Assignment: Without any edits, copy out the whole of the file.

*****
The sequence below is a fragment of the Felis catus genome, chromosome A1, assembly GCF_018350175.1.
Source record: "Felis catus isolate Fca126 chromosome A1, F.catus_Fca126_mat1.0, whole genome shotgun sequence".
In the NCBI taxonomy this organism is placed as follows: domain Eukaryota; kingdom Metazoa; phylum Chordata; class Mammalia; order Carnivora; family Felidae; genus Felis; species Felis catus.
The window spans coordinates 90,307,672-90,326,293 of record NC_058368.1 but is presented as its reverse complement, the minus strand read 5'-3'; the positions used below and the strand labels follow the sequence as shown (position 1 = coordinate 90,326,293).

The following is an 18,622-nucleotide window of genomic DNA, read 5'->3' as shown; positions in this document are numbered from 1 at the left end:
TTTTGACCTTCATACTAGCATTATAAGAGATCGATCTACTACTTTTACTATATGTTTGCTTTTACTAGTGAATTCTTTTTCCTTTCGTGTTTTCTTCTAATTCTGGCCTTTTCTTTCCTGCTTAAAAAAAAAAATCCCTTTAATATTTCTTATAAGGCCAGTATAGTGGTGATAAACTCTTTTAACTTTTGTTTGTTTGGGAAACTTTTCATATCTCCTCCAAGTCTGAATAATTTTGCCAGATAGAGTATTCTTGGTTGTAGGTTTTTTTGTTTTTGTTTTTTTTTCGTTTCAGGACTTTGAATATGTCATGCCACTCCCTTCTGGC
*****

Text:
The sequence below is a fragment of the Felis catus genome, chromosome A1, assembly GCF_018350175.1.
Source record: "Felis catus isolate Fca126 chromosome A1, F.catus_Fca126_mat1.0, whole genome shotgun sequence".
In the NCBI taxonomy this organism is placed as follows: domain Eukaryota; kingdom Metazoa; phylum Chordata; class Mammalia; order Carnivora; family Felidae; genus Felis; species Felis catus.
The window spans coordinates 90,307,672-90,326,293 of record NC_058368.1 but is presented as its reverse complement, the minus strand read 5'-3'; the positions used below and the strand labels follow the sequence as shown (position 1 = coordinate 90,326,293).

The following is an 18,622-nucleotide window of genomic DNA, read 5'->3' as shown; positions in this document are numbered from 1 at the left end:
TTTTGACCTTCATACTAGCATTATAAGAGATCGATCTACTACTTTTACTATATGTTTGCTTTTACTAGTGAATTCTTTTTCCTTTCGTGTTTTCTTCTAATTCTGGCCTTTTCTTTCCTGCTTAAAAAAAAAAATCCCTTTAATATTTCTTATAAGGCCAGTATAGTGGTGATAAACTCTTTTAACTTTTGTTTGTTTGGGAAACTTTTCATATCTCCTCCAAGTCTGAATAATTTTGCCAGATAGAGTATTCTTGGTTGTAGGTTTTTTTGTTTTTGTTTTTTTTTCGTTTCAGGACTTTGAATATGTCATGCCACTCCCTTCTGGC